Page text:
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Rita 4 Rent: Planning your taxes after the Autumn Statement

RLA
Written by RLA

Tax advisors Rita4Rent consultants have written to the RLA today to ensure that members and the wider private landlord audience take into consideration important tax aspects of the Chancellors Autumn Statement, 2013, yesterday…

Tax advisors, Rita 4 Rent, warn RLA members and the wider private landlord audience to take into consideration important tax aspects of yesterday’s Autumn Statement by the Chancellor of the Exchequer…

Yesterday saw the Chancellor’s Autumn statement, and there were two big changes to the Capital Gains Tax (CGT) rules, which certainly caused a great deal of shock.  The first is that from the new tax year, starting 6th April 2014, the 36 month Private Residence Relief (PPR) relief available on certain property sales is to be reduced by 50 per cent to 18 months.  This is obviously going to affect a large number of taxpayers, but in the meantime, it does create planning opportunities.

Private Residence Relief is potentially available to you if you sell a property which you have resided in at some point during the period of ownership, as your principal private residence (PPR). You can only claim full relief if you have always lived there during the full duration of ownership. Otherwise, you could potentially claim partial relief. There is extensive law regulating the definition of PPR, including how long you have lived there and quality of occupation.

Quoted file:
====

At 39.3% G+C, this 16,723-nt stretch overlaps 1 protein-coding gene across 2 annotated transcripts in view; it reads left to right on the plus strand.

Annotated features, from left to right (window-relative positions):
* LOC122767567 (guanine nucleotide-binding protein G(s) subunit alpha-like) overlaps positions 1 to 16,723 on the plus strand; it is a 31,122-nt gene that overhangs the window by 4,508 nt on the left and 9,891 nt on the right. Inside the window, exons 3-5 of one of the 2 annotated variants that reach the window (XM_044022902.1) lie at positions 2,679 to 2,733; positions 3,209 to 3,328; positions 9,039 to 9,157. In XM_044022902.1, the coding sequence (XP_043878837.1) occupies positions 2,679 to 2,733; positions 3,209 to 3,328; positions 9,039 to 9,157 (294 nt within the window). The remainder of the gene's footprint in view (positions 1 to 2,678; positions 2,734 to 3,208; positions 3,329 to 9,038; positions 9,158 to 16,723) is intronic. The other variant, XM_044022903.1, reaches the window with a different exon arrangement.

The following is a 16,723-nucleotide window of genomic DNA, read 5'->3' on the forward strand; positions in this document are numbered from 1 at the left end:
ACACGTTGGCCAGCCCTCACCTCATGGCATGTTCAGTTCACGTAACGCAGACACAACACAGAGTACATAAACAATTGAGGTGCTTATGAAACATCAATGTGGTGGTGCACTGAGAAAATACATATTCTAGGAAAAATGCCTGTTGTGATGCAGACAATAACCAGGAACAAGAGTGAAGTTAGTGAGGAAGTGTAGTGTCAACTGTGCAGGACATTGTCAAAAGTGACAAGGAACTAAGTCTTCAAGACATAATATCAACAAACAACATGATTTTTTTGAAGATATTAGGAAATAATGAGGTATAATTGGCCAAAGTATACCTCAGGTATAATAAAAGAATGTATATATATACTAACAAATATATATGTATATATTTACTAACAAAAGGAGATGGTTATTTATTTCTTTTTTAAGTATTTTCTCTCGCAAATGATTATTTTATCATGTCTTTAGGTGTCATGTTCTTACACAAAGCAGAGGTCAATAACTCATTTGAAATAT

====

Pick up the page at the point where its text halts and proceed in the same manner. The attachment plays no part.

However, if you are eligible for Private Residence Relief on an investment property, there is good news and bad news! The good news, is that if you sell the property before 5th April 2014, the last 36 months are always exempt, even if you did not live there! And of course you can claim relief for the duration of the period you lived there. The bad news, is that following the Autumn Statement, if the property is sold from 6th April 2014 onwards, only the last 18 months are exempt.

The second change starts from 6 April 2015, whereby non-residents who sell UK residential property, will be faced with a capital gains tax liability.  Effectively, this was a ‘tax loophole’ which is now to be closed.  So again, it is bad news for the future, but there is time to make plans.

Rita 4 Rent are the recommended tax advisors of The Residential Landlords’ Association, offering specialist tax services to landlords in the private rented sector. For more information visit www.rita4rent.co.uk

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RLA

RLA

The Residential Landlords Association (RLA) represents the interests of landlords in the private rented sector (PRS) across England and Wales. With over 23,000 subscribing members, and an additional 16,000 registered guests who engage regularly with the association, we are the leading voice of private landlords. Combined, they manage almost half a million properties.

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